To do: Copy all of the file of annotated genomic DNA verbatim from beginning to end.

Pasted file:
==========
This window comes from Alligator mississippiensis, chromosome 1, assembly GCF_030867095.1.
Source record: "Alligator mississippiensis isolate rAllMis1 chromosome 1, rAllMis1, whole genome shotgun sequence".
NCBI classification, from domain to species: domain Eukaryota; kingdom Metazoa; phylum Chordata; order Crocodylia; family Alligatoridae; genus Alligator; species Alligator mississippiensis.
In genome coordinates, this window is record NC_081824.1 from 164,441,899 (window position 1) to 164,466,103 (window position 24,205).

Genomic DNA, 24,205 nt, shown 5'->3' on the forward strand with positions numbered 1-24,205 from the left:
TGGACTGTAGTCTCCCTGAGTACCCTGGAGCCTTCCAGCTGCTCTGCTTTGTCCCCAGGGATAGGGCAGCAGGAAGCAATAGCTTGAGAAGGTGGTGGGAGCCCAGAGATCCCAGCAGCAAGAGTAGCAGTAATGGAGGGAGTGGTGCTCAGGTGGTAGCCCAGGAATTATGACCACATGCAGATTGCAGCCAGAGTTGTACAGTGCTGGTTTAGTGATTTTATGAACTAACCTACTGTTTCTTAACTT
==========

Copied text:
This window comes from Alligator mississippiensis, chromosome 1, assembly GCF_030867095.1.
Source record: "Alligator mississippiensis isolate rAllMis1 chromosome 1, rAllMis1, whole genome shotgun sequence".
NCBI classification, from domain to species: domain Eukaryota; kingdom Metazoa; phylum Chordata; order Crocodylia; family Alligatoridae; genus Alligator; species Alligator mississippiensis.
In genome coordinates, this window is record NC_081824.1 from 164,441,899 (window position 1) to 164,466,103 (window position 24,205).

Genomic DNA, 24,205 nt, shown 5'->3' on the forward strand with positions numbered 1-24,205 from the left:
TGGACTGTAGTCTCCCTGAGTACCCTGGAGCCTTCCAGCTGCTCTGCTTTGTCCCCAGGGATAGGGCAGCAGGAAGCAATAGCTTGAGAAGGTGGTGGGAGCCCAGAGATCCCAGCAGCAAGAGTAGCAGTAATGGAGGGAGTGGTGCTCAGGTGGTAGCCCAGGAATTATGACCACATGCAGATTGCAGCCAGAGTTGTACAGTGCTGGTTTAGTGATTTTATGAACTAACCTACTGTTTCTTAACTT